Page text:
Keeping the collection sparkling and running is no mean feat. A couple of organisations share the task as guardians of the galaxy – Nismo takes care of the race cars, a firm called Safari Motors maintains the production cars and a volunteer organisation is in charge of the race cars that are production car-based.

The latter, established in 2006, has a core group of 30 members and consists mostly of Nissan employees, although there are occasional open recruitment intakes. They restore one or two cars per year, and the 1995 Le Mans GT-R is an example of the club’s good work. Speaking of selflessness, it’s amazing to note that half of the production cars in the collection were donated by private owners. Yes, donated.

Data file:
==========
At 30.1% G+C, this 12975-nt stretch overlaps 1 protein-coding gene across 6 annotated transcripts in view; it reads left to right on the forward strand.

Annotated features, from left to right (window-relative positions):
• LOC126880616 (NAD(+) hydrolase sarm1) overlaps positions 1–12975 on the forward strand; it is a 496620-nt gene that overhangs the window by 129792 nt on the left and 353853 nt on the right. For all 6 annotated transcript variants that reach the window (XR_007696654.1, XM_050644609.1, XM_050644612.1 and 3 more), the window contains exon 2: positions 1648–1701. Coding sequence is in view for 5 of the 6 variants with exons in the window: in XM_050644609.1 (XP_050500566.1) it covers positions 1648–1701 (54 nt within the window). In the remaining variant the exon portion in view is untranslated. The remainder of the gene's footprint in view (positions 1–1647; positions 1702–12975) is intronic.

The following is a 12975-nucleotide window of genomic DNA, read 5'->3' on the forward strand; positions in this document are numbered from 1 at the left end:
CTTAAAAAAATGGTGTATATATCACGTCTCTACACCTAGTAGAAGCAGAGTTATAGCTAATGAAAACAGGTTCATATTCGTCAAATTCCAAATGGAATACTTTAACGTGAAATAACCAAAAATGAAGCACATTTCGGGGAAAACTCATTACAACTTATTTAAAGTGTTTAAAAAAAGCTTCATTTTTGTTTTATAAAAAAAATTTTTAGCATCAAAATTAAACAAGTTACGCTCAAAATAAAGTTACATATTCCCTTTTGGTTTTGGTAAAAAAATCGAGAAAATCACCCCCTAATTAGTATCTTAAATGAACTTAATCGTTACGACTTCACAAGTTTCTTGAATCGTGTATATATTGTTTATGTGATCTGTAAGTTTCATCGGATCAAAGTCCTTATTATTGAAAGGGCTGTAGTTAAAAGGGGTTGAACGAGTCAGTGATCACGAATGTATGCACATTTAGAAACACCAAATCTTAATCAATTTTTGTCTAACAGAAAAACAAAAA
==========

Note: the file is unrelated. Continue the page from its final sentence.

The race cars are from the Nismo motorsports division. The collection occasionally buys cars from the open market, and would be happy to accept a clean S13 Nissan 180SX (I’d think that it shouldn’t be too hard to find one, or have all of them morphed into drift monsters?) and a racing 310 Bluebird from the 1950s. Otherwise, the collection is pretty complete.

It’s not quite the full live catalogue of all the cars that Prince Motor Company, Datsun and Nissan have produced (you won’t find a Grand Livina here, and the house is full anyway), but all the significant ones are represented. It’s impossible to elaborate on each car you see here (and we didn’t get to see every car in the hall due to lack of time), but they can be divided into a few categories.